THE Inland Revenue Board (IRB) and the Royal Malaysian Customs Department (RMCD) are increasingly using the travel ban provisions in the respective legislation to collect outstanding taxes. Travellers have been stopped for small amounts of monies and this could only run into a few hundred ringgit.

Taxpayers are shocked at being stopped from travel because they always tend to think that their tax position was clear, and all taxes have been settled. Whether the tax authorities are correct in imposing the tax, or if the tax matter is under appeal, is of no consequence to the issue of the stoppage order. If there is an outstanding assessment or a bill of demand, IRB and RMCD have the absolute right to issue a stoppage order.

To remove the stoppage order, the only avenue is to immediately settle the outstanding taxes or enter into an arrangement to partially pay the tax. If the outstanding amount is completely settled, the order will be completely removed. However, if the taxpayer partially settles the tax that is agreeable with the authorities, there will be a temporary removal of the stoppage order. In the case of IRB, for a temporary removal of the stoppage order, they require 50% of the outstanding taxes to be paid immediately. Similarly, RMCD requires at least 10% of the outstanding taxes for a temporary removal of 14 days, and for a longer removal, at least 30% of the outstanding taxes should be paid and an instalment arrangement entered into with RMCD. Upon obtaining the temporary removal of the stoppage order, the taxpayer must immediately negotiate an instalment plan to settle the outstanding taxes.

Taxes covered and who is affected?

Stoppage orders can be used to collect outstanding taxes arising from income tax, real property gains tax, sales tax, service tax, customs duties and excise duties.

All individual taxpayers will be affected by the stoppage order, either at your personal level, or indirectly through the positions they hold in other taxable bodies such as companies, trusts, LLPs and other body corporates. The most common example would be directors of companies. In the event the company’s tax liabilities are not settled, IRB can issue stoppage orders to the directors who are involved in the management of the company and own more than 20% of the company’s ordinary shareholding. However, when it comes to indirect taxes such as customs duties, sales tax, service tax, GST, etc, all directors of the company can be issued a stoppage order.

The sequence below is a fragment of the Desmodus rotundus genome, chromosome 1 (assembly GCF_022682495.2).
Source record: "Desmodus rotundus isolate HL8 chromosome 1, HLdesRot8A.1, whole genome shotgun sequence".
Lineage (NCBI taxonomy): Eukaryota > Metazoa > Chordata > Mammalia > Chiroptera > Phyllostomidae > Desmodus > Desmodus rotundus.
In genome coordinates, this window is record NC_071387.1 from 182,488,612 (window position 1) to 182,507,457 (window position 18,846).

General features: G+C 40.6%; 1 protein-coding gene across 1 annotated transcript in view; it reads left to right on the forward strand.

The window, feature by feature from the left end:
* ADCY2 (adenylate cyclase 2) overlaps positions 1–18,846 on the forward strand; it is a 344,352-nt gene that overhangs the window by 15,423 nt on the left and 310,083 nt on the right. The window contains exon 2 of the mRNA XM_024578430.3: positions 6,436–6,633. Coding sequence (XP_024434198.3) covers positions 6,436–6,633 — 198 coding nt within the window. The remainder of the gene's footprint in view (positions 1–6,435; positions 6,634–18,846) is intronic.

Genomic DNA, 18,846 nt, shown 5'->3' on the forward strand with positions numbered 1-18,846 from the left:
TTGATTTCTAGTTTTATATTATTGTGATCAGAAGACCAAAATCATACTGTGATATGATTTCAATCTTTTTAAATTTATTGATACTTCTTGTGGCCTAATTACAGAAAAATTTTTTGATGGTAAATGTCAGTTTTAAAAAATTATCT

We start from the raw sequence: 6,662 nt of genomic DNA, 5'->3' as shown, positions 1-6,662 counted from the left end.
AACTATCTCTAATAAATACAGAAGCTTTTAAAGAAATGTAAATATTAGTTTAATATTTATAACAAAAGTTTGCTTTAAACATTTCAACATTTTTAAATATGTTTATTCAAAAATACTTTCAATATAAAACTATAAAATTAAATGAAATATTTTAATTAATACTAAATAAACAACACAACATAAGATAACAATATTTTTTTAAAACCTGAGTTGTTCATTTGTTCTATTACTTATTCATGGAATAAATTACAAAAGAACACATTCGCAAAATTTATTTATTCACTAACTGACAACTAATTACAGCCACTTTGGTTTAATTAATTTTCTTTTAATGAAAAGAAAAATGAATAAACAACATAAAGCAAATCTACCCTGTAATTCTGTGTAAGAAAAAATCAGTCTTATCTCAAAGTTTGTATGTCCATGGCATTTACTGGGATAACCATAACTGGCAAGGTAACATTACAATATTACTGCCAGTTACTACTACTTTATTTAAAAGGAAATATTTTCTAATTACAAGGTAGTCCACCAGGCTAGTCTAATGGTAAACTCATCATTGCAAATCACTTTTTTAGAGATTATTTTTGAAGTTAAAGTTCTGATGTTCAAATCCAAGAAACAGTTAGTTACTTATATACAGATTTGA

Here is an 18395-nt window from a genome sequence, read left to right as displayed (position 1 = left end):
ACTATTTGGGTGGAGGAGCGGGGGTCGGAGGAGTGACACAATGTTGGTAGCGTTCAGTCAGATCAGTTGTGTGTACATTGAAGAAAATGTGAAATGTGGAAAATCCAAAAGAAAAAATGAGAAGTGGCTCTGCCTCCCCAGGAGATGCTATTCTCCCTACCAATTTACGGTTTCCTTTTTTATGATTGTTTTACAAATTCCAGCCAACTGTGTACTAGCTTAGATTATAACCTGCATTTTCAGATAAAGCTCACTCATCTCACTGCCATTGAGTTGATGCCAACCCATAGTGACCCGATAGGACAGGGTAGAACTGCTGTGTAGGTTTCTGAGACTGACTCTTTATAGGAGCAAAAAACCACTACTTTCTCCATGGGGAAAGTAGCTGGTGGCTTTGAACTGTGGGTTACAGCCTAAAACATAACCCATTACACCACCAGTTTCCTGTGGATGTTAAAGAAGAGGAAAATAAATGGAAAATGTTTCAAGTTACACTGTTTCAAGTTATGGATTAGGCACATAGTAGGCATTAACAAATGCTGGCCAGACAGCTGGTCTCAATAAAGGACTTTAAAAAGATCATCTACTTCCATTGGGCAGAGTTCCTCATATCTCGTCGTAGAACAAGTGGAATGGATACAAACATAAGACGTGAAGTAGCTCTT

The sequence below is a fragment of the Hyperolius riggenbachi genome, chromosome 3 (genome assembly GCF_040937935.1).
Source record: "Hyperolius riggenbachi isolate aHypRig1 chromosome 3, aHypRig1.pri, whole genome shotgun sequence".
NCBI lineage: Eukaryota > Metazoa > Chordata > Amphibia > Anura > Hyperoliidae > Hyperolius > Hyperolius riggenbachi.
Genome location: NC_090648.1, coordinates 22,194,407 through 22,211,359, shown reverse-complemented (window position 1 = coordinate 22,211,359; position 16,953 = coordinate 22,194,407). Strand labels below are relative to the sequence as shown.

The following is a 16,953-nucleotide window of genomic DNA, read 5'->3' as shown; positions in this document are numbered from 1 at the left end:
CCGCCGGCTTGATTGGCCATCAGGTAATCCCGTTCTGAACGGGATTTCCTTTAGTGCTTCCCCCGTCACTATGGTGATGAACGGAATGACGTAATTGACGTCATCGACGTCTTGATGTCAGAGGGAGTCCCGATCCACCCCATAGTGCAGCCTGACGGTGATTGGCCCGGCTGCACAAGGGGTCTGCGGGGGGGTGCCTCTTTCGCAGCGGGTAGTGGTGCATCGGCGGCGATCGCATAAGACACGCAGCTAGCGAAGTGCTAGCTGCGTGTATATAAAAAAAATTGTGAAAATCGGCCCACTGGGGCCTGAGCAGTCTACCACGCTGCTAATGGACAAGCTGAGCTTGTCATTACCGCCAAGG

It should be noted that a stoppage order can be issued to a person who is no longer a director of the company on the basis that the outstanding tax liability relates to the period when the individual was a director of the company.

What is the procedure?

It is the requirement for the Director General to issue a certificate that should be served personally or by registered post to the person to whom the certificate relates to. In many cases, since the taxpayer’s addresses are not updated with IRB or RMCD, or the directors have recorded their address as the company’s address, the taxpayers do not receive this certificate.

There is a contradiction in all these provisions that says that the non-receipt of the notice by that person shall not invalidate anything done by IRB or RMCD under this section. Effectively, IRB and RMCD need not be concerned whether the certificate was delivered to the taxpayer or not.

Major concerns to taxpayers

Every taxpayer should check with the immigration portal (https://sspi.imi.gov.my/sspi/) on their travel ban status before departing Malaysia. There are cases where innocent taxpayers have been unnecessarily stopped. It is high time IRB and RMCD ensured that the stoppage orders are communicated to the correct addresses of the individuals so that they are aware well in advance of the outstanding taxes.

If they become aware of their outstanding liabilities, there will be a tendency to settle their taxes or to get the organisation to ensure that its taxes are settled. This is a win-win situation for both the tax authorities and taxpayers.

This article was contributed by Thannees Tax Consulting Services Sdn Bhd managing director SM Thanneermalai (www.thannees.com).

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